Sunday, 12 February 2012

Dorling Kindersley's Children Just Like Me and the many spin-offs.

My Mum bought me the first two of these books, Children Just Like Me,and Celebration! in my teens to help me with my homework. All of the books follow the same basic format - a double-page spread focusing on one child. Spread across the page there are lovely photographs and nuggets of information about both the child concerned, and the country. It's like a soap-opeara for kids version of geography. I LOVED it, despite being that little bit too old for it. In fact, I loved it so much, that I bought myself the French version Des Francais Comme Moi on a holiday a few years later. Both of these will serve as history books for my kids, since the world has changed a great deal since the 1990s.

I bought A Life Like Mine and A Faith Like Mine for the kids a couple of years ago. These are slightly more updated versions, published in the mid-2000s. A enjoys looking at them, although is slightly too young for them yet, I think. However, I think they're amazing - a really good format without too many huge tracts of text for the beginning or reluctant reader. I use the Celebration! book with my students during their work on Spring festivals, and they produce a version based on their own lives. The book always goes down very well, although it is starting to look a little dated.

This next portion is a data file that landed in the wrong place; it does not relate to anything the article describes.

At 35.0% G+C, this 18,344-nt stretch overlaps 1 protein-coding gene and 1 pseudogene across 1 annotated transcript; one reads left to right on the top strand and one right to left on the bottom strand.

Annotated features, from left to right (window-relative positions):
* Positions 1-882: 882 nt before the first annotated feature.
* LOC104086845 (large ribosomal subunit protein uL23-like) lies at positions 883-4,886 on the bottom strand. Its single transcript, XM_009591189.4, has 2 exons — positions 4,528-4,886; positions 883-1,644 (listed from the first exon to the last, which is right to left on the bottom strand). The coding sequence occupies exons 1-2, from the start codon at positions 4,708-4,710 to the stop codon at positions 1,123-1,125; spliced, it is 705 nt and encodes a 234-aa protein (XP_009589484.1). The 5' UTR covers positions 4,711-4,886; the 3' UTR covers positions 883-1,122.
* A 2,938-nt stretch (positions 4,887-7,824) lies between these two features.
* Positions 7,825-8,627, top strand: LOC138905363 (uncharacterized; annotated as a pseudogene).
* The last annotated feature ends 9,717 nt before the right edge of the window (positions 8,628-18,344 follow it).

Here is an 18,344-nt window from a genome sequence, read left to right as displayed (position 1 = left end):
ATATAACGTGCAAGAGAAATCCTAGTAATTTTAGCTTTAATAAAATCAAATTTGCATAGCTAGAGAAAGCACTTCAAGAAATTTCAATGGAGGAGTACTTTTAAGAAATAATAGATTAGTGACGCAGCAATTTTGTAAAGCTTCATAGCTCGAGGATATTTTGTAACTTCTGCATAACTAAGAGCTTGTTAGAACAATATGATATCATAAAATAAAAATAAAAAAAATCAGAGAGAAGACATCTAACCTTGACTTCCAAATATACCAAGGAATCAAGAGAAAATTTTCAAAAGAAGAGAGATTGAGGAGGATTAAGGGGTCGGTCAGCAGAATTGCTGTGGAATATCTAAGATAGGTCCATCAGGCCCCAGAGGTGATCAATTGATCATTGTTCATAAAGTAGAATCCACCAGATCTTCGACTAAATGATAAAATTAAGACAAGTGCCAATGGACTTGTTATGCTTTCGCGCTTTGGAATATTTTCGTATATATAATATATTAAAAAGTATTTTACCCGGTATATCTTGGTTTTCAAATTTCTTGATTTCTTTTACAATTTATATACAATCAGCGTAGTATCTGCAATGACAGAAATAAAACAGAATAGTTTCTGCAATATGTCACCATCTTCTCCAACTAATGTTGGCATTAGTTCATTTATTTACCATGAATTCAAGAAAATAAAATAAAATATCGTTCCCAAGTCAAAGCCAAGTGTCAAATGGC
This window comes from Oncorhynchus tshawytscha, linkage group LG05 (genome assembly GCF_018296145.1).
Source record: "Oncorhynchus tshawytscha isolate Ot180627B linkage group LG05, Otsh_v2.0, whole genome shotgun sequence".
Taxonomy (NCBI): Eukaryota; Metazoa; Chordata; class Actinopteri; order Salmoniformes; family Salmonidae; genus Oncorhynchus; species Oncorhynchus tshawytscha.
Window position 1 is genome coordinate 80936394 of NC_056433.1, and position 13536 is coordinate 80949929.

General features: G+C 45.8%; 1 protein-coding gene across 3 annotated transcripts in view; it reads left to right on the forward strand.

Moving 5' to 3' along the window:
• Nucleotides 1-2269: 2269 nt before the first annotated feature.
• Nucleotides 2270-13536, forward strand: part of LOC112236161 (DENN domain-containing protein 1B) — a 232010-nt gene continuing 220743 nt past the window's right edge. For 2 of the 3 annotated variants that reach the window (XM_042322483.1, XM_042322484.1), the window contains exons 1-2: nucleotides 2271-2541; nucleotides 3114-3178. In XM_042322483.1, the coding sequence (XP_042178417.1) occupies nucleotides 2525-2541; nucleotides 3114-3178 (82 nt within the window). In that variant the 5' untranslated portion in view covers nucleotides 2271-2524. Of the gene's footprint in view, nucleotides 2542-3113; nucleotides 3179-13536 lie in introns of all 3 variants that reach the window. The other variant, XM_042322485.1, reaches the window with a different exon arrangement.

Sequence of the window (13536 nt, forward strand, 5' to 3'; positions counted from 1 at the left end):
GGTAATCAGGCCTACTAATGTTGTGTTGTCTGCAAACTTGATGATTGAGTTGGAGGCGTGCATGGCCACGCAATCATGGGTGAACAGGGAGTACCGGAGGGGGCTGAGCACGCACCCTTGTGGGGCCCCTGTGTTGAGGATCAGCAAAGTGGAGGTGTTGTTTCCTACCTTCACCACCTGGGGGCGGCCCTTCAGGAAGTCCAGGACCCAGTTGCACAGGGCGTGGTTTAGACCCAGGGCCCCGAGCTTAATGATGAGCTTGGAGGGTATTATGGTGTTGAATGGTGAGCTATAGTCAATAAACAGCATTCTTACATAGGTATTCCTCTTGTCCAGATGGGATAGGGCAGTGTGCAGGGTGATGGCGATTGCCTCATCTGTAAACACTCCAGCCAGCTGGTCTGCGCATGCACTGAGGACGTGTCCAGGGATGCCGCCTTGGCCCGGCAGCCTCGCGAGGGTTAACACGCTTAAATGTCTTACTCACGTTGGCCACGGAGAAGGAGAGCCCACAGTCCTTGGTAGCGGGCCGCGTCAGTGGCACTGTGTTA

Today we went for an afternoon visit to the Museum of Childhood at Sudbury Hall. We are National Trust members, and are lucky enough to live quite near to this brilliant place, so often go for a couple of hours to get some fresh air into the kids and to have a look in the fabulous museum. There is a story-telling room with some bookshelves, a dressing up box, soft play shapes for building and a screen to make a stage. Mr M and I like this room, partly because it has nice comfy sofas. Anyway, today, as the kids were playing Castle Destruction, I looked on the shelf and found a Dorling Kindersley book called Children in History, which is the same basic idea as the other books, but for a child in a particular period in history. A was even persuaded away from Castle Destruction to have a look at it, much to her brother's annoyance. Sadly, after a little search on Amazon and ebay, this particular book looks to be unobtainable. Hey ho. Hopefully it will stay on the shelves at the museum for long enough for me and A to have a look at it again.

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